Friday 21 November 2014

Munster rivals' historic clash to boost GAA coffers

Damian Lawlor

Published 17/08/2014 | 02:30

Despite atrocious conditions over 47,000 turned up for the Kilkenny-Limerick All-Ireland hurling semi-final
Despite atrocious conditions over 47,000 turned up for the Kilkenny-Limerick All-Ireland hurling semi-final
10 August 2014; Supporters in the Cusack Stand during the game. GAA Hurling All-Ireland Senior Championship, Semi-Final, Kilkenny v Limerick, Croke Park, Dublin. Picture credit: Dáire Brennan / SPORTSFILE

THE GAA may have lost €5m from the cancellation of the Garth Brooks concerts but they stand to earn around €4m following huge interest in the All-Ireland hurling semi-finals and last weekend's football quarter-final double bill.

Over 72,000 attended the All-Ireland football championship double-header last Saturday night and despite atrocious conditions over 47,000 turned up for the Kilkenny-Limerick All-Ireland hurling semi-final the following afternoon.

And at least 55,000 supporters are expected to make the trip to HQ today for the clash between Cork and Tipperary but GAA sources say that figure could rise to 60,000 or more, depending on the weather.

On Wednesday night, 41,000 tickets had been sold and there is huge interest generally in this clash between these two old rivals.

"History will be made between two top counties," the GAA official said. "Tipp and Cork meet in Croke Park for the first time ever in the All-Ireland championship and this has boosted the huge interest in the game.

"It's not just confined to those two counties; it's all over the country. The two teams have produced very high-scoring games in their path to the semi-final as well."

Things certainly couldn't be much closer between the two sides in recent times. They have clashed in every championship from 2004 to 2012 with Tipperary holding five wins and Cork winning four.

Several new faces have been introduced into the respective sides over the past two seasons, which encourages the hope that this afternoon's game could be a memorable semi-final.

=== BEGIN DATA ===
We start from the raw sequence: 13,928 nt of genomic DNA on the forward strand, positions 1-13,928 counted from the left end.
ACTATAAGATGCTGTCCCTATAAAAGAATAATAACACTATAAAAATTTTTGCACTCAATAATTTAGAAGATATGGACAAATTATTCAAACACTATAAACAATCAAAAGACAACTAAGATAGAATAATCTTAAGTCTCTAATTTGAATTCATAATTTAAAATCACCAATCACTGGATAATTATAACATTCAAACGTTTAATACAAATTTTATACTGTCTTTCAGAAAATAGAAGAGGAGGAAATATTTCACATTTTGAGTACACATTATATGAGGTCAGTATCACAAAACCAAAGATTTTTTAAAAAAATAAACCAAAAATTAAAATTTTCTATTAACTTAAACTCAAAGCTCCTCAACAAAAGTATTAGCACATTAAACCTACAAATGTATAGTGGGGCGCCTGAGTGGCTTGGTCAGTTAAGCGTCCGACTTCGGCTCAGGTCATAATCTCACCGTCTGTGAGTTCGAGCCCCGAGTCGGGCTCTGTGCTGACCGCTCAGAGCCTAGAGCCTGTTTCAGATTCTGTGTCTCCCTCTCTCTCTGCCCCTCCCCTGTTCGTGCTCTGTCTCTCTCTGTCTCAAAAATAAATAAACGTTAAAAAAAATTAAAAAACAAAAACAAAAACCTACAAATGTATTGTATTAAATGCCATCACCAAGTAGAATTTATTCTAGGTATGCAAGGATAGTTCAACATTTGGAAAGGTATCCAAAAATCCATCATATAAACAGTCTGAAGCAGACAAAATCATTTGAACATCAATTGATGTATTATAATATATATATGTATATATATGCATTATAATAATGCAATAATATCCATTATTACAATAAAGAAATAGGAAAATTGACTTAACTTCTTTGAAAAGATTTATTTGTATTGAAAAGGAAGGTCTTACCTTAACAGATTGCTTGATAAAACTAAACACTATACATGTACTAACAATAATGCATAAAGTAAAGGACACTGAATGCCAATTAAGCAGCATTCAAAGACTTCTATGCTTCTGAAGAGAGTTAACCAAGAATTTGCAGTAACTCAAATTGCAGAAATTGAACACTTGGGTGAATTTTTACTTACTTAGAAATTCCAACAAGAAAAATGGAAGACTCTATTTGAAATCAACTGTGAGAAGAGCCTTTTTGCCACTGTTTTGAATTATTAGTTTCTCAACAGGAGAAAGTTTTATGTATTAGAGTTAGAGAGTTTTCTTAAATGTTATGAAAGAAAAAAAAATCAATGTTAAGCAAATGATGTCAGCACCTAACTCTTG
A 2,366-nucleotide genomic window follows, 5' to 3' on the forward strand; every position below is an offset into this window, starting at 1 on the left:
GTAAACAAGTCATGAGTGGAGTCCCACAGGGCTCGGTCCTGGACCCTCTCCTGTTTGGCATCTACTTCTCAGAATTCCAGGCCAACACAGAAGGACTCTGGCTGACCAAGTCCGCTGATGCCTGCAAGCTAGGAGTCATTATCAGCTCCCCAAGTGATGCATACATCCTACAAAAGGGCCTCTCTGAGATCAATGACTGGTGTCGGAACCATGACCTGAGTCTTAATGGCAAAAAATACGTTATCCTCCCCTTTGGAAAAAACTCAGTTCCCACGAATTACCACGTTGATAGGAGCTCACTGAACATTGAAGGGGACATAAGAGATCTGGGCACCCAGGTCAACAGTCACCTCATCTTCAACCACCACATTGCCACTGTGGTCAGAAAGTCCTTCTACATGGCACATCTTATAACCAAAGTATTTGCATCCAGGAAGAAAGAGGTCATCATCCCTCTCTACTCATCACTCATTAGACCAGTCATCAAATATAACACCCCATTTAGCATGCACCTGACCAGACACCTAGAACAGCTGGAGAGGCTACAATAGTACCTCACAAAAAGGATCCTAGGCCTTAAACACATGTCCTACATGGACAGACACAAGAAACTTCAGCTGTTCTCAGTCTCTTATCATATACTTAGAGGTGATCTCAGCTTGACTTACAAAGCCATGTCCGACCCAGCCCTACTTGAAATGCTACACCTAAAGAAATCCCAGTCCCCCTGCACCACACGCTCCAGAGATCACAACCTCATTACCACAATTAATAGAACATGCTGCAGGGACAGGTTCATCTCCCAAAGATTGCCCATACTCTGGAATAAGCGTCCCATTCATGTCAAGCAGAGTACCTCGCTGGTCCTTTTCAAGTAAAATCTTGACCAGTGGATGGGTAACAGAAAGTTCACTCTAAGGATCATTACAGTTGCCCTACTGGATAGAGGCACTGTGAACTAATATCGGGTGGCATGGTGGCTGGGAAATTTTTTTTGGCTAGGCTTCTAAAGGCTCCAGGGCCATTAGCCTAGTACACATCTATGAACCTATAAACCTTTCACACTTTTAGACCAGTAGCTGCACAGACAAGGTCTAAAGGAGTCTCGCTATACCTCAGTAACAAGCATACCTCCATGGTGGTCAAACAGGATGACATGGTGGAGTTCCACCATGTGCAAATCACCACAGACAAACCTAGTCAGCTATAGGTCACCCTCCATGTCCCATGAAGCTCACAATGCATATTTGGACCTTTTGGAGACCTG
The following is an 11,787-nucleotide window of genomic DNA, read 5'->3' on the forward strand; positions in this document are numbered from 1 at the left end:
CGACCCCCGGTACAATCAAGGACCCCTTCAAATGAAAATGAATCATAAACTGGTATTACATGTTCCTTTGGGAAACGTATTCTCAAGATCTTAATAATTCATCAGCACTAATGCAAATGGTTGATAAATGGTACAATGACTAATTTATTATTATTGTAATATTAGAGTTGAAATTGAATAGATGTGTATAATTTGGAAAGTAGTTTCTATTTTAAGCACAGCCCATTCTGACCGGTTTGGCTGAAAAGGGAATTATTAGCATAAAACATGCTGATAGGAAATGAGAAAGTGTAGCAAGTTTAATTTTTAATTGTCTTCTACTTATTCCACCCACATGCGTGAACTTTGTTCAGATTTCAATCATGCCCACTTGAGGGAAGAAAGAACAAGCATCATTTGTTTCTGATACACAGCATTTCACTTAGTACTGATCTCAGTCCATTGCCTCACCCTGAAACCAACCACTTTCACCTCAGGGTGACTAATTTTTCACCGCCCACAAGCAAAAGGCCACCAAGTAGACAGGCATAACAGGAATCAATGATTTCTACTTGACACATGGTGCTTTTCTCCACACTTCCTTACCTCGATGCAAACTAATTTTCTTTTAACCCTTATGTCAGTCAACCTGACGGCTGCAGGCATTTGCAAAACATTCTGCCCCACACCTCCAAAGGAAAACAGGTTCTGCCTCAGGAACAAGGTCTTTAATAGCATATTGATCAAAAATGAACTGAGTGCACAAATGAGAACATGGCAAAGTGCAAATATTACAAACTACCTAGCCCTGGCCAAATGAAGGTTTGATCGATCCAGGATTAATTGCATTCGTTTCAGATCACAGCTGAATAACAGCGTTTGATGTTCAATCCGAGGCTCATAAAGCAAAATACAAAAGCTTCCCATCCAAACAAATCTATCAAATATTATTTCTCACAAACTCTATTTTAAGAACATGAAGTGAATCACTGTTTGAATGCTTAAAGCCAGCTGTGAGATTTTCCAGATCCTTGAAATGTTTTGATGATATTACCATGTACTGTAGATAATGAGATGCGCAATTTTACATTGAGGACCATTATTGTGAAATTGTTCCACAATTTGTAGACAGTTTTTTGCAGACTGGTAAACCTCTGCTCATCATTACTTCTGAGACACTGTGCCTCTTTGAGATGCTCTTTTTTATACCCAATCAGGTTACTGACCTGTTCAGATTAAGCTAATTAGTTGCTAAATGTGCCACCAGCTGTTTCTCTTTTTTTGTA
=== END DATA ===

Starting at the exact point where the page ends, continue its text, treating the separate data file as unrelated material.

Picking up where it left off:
Cork have averaging 1-24 per game and Tipp hitting a little more than that, mainly through their sound beating of Offaly in the qualifiers.

The expected windfall is a welcome boost to the Association's coffers after the five-night Brooks extravaganza went by the wayside. Those concerts would put around €5m into the GAA purse and those funds would have filtered down through the counties, funding various projects like the establishment of floodlights, ball alleys, hurling walls, ground development, underage coaching and training equipment for clubs and counties.

Meanwhile, Tipperary's last training session before today's game was made open to the public last Thursday night.

There is no room for Michael Cahill, who had been struggling with injury, in their starting line-up. Dual star Colin O'Riordan could be called into action at some stage this afternoon after being summoned into the squad three weeks ago following the Tipperary footballers' championship exit. O'Riordan was in fine form for the county under 21 hurlers despite them losing the Munster final to Clare recently.

Cork captain Pa Cronin will also start the game after being declared fit following a serious knee injury in their Munster final win. Cronin sustained a fracture of the fibula in that provincial decider and had to wear a protective boot for three weeks afterwards, but has managed four training sessions in the past fortnight, proving his fitness to the management.

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